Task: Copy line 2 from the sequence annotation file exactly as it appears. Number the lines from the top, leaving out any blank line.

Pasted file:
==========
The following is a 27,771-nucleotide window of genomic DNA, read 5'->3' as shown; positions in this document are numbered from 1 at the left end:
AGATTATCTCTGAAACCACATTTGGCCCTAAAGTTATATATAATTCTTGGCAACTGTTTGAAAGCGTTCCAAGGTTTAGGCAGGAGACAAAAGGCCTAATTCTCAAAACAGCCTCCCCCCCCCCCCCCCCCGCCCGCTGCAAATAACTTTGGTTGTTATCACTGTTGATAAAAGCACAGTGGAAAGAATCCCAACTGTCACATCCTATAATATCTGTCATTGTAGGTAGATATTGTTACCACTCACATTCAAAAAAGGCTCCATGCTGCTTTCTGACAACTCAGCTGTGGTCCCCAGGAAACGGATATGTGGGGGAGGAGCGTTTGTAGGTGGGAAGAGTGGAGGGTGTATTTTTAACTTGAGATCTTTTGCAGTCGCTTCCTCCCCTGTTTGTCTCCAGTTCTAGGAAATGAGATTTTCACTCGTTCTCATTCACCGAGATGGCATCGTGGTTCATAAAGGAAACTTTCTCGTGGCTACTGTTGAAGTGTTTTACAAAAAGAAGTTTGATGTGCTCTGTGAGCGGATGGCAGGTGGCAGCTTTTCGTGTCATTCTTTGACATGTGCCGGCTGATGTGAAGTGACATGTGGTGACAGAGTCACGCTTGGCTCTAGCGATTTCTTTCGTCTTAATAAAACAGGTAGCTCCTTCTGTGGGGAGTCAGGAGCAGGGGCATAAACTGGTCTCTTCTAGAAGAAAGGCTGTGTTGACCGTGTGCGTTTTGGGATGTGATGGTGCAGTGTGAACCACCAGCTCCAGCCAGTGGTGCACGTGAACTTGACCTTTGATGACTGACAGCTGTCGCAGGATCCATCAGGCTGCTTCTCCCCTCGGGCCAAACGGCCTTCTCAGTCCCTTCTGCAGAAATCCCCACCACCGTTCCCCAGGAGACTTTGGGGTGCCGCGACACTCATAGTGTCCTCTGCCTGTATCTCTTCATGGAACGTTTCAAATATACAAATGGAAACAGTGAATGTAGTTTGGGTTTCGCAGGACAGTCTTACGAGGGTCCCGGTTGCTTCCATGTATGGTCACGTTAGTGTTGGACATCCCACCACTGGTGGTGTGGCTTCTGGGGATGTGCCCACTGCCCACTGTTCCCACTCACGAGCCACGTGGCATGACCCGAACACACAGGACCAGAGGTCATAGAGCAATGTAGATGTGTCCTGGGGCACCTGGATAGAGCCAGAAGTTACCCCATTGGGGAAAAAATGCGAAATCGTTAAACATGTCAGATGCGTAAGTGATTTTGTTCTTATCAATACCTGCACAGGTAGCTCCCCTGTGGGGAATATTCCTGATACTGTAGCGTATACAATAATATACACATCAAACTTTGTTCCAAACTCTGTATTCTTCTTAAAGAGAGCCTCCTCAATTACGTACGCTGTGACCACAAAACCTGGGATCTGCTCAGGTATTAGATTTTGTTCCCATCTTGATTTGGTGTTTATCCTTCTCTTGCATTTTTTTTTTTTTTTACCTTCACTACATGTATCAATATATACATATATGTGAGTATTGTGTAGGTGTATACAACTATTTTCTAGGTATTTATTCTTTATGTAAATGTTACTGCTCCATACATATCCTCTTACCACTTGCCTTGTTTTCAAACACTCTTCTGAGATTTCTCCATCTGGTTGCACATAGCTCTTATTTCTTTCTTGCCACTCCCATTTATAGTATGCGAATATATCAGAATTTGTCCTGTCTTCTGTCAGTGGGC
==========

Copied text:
AGATTATCTCTGAAACCACATTTGGCCCTAAAGTTATATATAATTCTTGGCAACTGTTTGAAAGCGTTCCAAGGTTTAGGCAGGAGACAAAAGGCCTAATTCTCAAAACAGCCTCCCCCCCCCCCCCCCCCGCCCGCTGCAAATAACTTTGGTTGTTATCACTGTTGATAAAAGCACAGTGGAAAGAATCCCAACTGTCACATCCTATAATATCTGTCATTGTAGGTAGATATTGTTACCACTCACATTCAAAAAAGGCTCCATGCTGCTTTCTGACAACTCAGCTGTGGTCCCCAGGAAACGGATATGTGGGGGAGGAGCGTTTGTAGGTGGGAAGAGTGGAGGGTGTATTTTTAACTTGAGATCTTTTGCAGTCGCTTCCTCCCCTGTTTGTCTCCAGTTCTAGGAAATGAGATTTTCACTCGTTCTCATTCACCGAGATGGCATCGTGGTTCATAAAGGAAACTTTCTCGTGGCTACTGTTGAAGTGTTTTACAAAAAGAAGTTTGATGTGCTCTGTGAGCGGATGGCAGGTGGCAGCTTTTCGTGTCATTCTTTGACATGTGCCGGCTGATGTGAAGTGACATGTGGTGACAGAGTCACGCTTGGCTCTAGCGATTTCTTTCGTCTTAATAAAACAGGTAGCTCCTTCTGTGGGGAGTCAGGAGCAGGGGCATAAACTGGTCTCTTCTAGAAGAAAGGCTGTGTTGACCGTGTGCGTTTTGGGATGTGATGGTGCAGTGTGAACCACCAGCTCCAGCCAGTGGTGCACGTGAACTTGACCTTTGATGACTGACAGCTGTCGCAGGATCCATCAGGCTGCTTCTCCCCTCGGGCCAAACGGCCTTCTCAGTCCCTTCTGCAGAAATCCCCACCACCGTTCCCCAGGAGACTTTGGGGTGCCGCGACACTCATAGTGTCCTCTGCCTGTATCTCTTCATGGAACGTTTCAAATATACAAATGGAAACAGTGAATGTAGTTTGGGTTTCGCAGGACAGTCTTACGAGGGTCCCGGTTGCTTCCATGTATGGTCACGTTAGTGTTGGACATCCCACCACTGGTGGTGTGGCTTCTGGGGATGTGCCCACTGCCCACTGTTCCCACTCACGAGCCACGTGGCATGACCCGAACACACAGGACCAGAGGTCATAGAGCAATGTAGATGTGTCCTGGGGCACCTGGATAGAGCCAGAAGTTACCCCATTGGGGAAAAAATGCGAAATCGTTAAACATGTCAGATGCGTAAGTGATTTTGTTCTTATCAATACCTGCACAGGTAGCTCCCCTGTGGGGAATATTCCTGATACTGTAGCGTATACAATAATATACACATCAAACTTTGTTCCAAACTCTGTATTCTTCTTAAAGAGAGCCTCCTCAATTACGTACGCTGTGACCACAAAACCTGGGATCTGCTCAGGTATTAGATTTTGTTCCCATCTTGATTTGGTGTTTATCCTTCTCTTGCATTTTTTTTTTTTTTTACCTTCACTACATGTATCAATATATACATATATGTGAGTATTGTGTAGGTGTATACAACTATTTTCTAGGTATTTATTCTTTATGTAAATGTTACTGCTCCATACATATCCTCTTACCACTTGCCTTGTTTTCAAACACTCTTCTGAGATTTCTCCATCTGGTTGCACATAGCTCTTATTTCTTTCTTGCCACTCCCATTTATAGTATGCGAATATATCAGAATTTGTCCTGTCTTCTGTCAGTGGGC